Raspberry vinegar was the first flavored vinegar I learned to make.
The Story Behind The Raspberry Vinegar Recipe
The reason for that was I wanted to make Raspberry Pork Chops and I needed raspberry vinegar.
Up to that point, I had never tried a flavored vinegar.
In fact, I had never ate a raspberry.
The farm I lived on had a patch of raspberries at the edge of the woods.
I saw them one day and wondered what I could do with all that fruit.
It seemed such a waste to let it go bad on the vines.
I searched through one of my cookbooks and found a recipe for raspberry pork chops (I have altered it since then to suit me).
I picked as many raspberries as I could, made vinegar and made the pork chops.
They were a hit and I’ve been making raspberry vinegar ever since.
Here is how you do it – best of all, you only need to ingredients, fresh raspberries and white vinegar.Print
- Fresh raspberries
- White Vinegar
- Pick and wash the raspberries.
- Drain them and put them into a large glass jar. I use half-gallon canning jars.
- Bring the vinegar to a boil. You can do this over high heat if you wish.
- Remove from heat and pour the hot vinegar over the raspberries. Make sure they are completely covered.
- Put a non-metallic lid on the jar and sit it in a cool, dark, dry place. I use screw-on plastic lids now (you can find these in the canning section), but you can use plastic wrap and secure it to the jar with a rubber band.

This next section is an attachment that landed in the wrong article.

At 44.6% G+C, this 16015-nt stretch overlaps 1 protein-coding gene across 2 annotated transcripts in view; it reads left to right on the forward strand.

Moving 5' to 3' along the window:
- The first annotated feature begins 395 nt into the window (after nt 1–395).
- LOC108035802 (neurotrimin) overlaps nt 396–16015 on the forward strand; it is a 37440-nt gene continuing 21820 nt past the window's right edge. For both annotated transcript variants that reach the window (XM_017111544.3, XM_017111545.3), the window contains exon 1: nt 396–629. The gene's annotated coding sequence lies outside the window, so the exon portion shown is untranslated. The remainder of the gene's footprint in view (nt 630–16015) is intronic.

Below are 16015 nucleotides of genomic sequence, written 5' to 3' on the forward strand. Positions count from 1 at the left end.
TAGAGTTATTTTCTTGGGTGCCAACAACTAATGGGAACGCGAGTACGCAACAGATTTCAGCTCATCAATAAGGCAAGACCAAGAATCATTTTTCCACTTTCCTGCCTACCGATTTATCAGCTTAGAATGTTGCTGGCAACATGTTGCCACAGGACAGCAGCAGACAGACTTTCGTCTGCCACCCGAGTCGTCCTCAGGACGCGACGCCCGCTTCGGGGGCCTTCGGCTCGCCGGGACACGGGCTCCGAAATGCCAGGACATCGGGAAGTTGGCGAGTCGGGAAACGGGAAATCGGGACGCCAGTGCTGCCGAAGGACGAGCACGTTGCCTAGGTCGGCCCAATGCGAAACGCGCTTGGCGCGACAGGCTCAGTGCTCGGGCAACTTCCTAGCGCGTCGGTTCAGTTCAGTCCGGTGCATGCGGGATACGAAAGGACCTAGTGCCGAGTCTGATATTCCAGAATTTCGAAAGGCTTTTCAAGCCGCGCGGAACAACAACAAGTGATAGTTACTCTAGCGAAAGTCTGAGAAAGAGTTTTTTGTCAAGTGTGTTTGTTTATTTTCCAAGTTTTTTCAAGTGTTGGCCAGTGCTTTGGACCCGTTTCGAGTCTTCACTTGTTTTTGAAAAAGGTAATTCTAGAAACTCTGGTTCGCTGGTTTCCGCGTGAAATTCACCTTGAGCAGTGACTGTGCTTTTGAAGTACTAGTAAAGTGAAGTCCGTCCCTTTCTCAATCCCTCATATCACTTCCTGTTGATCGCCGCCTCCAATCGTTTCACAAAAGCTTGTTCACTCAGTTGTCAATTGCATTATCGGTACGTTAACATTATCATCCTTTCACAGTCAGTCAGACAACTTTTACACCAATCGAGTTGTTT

- You can continue to add fresh berries. Just make sure they are covered with the vinegar. You can add more hot vinegar if necessary.
- After a month, I strain the liquid through cheesecloth. I squeeze as much liquid out of the raspberries the cheesecloth catches as I possibly can.
- Discard – or compost – the raspberries you strain out of the vinegar.
- The raspberry vinegar is now ready to use.
How To Preserve The Raspberry Vinegar For Winter Use
You can also can it to preserve it for winter use.
Here is how you do that.Print
- Fresh raspberry vinegar
- Pour the raspberry vinegar into a stainless steel pan and bring it to a boil.
- Ladle the hot vinegar into the hot, sterilized jars.
- Wipe the rim, put the lid on the jar and tighten the band until it is fingertip-tight.
- Place the jars in a cold pack canner filled with boiling water.
- Process for 10 minutes.
- Remove the lid, turn off the heat and let the jars sit in the water for an additional five minutes, then remove the jars.
- Tighten the bands if necessary so they are fingertip-tight again.
- Allow the jars to sit overnight to cool, then check the lid by gently prying on it to make sure it is sealed. If it is sealed, label and store the jars in a cool, dry, dark place.
- Jars that are not sealed need to be checked to make sure there are no cracks or chips across the top of the jar. Do not reuse the lids if they do not seal – instead put a big black X on them and use them for sealing jars filled with herbs or other dried goods. You can use a new lid and try to reseal the jar or put it into the fridge and use it up.
I highly recommend the following articles:
- Non-Alcoholic Copycat Painkiller Cocktail Recipe
- Basil Strawberry Watermelon Flavored Fruit Water
- Easy To Make Breakfast Macha Donuts Recipe
- How To Make Homemade Breakfast Tartlets
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